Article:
Canon's G series has always been a favorite of mine, not to mention of our readers. It offers a nearly ideal blend of features and capabilities with excellent image quality and great battery life. Canon has once again upped the ante, managing to actually reduce noise while boosting resolution. I can't find much to complain about, other than the limited movie recording time at maximum resolution and the lack of a live histogram in Record mode, both relatively minor quibbles.

This is a powerful photographic tool and a pretty affordable one, considering its exceptional capabilities. While it's clearly aimed at the enthusiast, even complete novices will enjoy using the G6 in Auto mode. If you're in the market for a rangefinder-style prosumer digicam, the Canon PowerShot G6 should be at or near the top of your list. It's a Dave's Pick as one of the better models on the market.

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New on the Site

At you can keep track of what's new on our main site. Among the highlights since the last issue:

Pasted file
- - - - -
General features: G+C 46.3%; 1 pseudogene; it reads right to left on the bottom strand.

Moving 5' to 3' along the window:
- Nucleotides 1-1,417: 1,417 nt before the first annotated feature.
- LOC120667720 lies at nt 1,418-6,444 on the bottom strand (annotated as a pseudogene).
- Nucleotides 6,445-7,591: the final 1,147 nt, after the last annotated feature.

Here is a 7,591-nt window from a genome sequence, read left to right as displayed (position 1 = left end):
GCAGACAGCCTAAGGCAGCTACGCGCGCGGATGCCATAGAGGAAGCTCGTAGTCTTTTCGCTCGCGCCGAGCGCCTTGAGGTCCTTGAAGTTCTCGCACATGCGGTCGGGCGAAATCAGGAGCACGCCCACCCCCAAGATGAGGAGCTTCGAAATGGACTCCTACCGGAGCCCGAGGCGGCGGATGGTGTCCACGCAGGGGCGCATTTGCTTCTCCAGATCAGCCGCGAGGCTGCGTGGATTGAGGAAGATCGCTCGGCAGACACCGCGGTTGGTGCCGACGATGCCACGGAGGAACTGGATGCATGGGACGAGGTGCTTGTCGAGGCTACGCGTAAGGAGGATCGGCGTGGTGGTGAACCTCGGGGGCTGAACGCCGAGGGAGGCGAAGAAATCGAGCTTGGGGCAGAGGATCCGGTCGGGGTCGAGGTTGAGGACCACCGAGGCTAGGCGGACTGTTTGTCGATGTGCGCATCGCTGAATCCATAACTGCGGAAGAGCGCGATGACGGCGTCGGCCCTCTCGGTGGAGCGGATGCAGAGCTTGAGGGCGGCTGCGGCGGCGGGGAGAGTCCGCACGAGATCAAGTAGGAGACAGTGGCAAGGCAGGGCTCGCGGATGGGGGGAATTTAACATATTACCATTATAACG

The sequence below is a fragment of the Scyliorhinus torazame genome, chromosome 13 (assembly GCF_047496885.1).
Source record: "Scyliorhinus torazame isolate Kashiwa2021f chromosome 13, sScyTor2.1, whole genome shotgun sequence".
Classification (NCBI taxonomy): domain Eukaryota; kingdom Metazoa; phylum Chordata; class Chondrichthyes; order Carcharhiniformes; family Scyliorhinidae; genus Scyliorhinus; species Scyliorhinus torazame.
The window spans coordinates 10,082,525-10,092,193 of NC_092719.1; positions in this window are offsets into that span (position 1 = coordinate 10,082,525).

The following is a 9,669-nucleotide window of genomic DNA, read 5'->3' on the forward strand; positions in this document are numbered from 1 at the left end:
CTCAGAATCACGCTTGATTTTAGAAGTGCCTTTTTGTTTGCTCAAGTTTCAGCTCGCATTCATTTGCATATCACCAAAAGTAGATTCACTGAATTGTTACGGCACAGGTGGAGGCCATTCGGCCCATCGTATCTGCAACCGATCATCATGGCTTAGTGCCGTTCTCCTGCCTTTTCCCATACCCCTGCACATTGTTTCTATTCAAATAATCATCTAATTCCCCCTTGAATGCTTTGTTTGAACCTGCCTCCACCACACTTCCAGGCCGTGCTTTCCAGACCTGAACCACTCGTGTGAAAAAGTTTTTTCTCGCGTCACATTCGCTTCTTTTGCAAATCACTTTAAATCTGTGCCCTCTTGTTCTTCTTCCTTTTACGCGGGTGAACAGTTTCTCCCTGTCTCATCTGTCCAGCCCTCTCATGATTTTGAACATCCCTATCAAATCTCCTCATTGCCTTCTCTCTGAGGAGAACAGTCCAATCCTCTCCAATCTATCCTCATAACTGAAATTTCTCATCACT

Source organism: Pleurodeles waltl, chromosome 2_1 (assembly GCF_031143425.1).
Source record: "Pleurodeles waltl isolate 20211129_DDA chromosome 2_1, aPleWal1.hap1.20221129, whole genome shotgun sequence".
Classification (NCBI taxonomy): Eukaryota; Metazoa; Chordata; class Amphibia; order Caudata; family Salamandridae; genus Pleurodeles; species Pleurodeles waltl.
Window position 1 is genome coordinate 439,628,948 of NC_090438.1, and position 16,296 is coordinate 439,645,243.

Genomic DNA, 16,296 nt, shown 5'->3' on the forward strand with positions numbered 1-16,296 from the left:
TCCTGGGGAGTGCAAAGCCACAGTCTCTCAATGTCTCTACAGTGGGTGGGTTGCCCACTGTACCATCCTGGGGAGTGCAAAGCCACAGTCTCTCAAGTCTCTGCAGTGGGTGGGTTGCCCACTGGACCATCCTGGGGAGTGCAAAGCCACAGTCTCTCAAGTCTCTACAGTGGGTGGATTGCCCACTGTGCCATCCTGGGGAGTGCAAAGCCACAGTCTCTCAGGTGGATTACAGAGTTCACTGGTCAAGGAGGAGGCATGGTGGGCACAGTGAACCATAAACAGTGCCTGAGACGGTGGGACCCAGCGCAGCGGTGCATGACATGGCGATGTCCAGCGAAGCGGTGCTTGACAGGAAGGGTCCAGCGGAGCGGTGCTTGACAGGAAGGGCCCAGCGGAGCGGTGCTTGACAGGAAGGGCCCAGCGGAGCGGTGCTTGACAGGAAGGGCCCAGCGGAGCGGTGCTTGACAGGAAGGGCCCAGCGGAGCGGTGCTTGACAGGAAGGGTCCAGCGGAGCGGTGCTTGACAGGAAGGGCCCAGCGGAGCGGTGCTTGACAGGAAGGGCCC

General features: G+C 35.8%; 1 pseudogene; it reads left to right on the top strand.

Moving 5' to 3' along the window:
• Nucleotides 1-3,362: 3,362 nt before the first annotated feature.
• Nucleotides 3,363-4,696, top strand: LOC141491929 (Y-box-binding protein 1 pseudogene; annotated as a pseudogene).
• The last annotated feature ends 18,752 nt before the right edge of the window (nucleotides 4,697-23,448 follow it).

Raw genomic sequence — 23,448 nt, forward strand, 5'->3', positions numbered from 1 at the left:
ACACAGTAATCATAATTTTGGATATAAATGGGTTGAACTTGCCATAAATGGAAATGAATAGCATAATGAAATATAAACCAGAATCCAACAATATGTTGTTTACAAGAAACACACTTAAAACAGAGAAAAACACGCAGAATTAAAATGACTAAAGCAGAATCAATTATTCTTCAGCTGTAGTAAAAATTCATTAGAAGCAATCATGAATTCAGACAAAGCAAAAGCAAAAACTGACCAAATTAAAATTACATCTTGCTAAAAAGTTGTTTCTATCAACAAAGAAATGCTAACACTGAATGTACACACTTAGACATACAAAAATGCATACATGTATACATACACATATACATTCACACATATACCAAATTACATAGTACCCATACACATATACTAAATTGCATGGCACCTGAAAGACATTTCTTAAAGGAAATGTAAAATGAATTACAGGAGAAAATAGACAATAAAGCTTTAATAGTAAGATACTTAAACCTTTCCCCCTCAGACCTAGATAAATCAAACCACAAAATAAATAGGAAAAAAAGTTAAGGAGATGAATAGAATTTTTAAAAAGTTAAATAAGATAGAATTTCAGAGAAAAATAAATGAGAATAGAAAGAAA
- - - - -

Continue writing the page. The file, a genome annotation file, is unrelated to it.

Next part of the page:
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In the Forums

Visit the Imaging Resource discussion forums at to find out what people are saying about the latest digicams, hard-to-find accessories, friendly suppliers, clever techniques, you name it! Recent hot topics include:

Read comments from new owners about the Canon EOS 20D at[email protected]@.ee9ad5d

Visit the Buying and Selling Forum at[email protected]@.ee6b2ac

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Visit the Infrared With Digital Forum at[email protected]@.ee8e6b4

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Just for Fun: Photo of the Day Launch

First of all, thanks to the many subscribers who tested our new Photo of the Day Contest. Your efforts helped us tweak our entry form and streamline the judging process. Late last night, we cracked a bottle of champagne over the bow and watched our ship sail.

But the party is on board, so we invite you to enter the contest ( Just observe a few simple rules: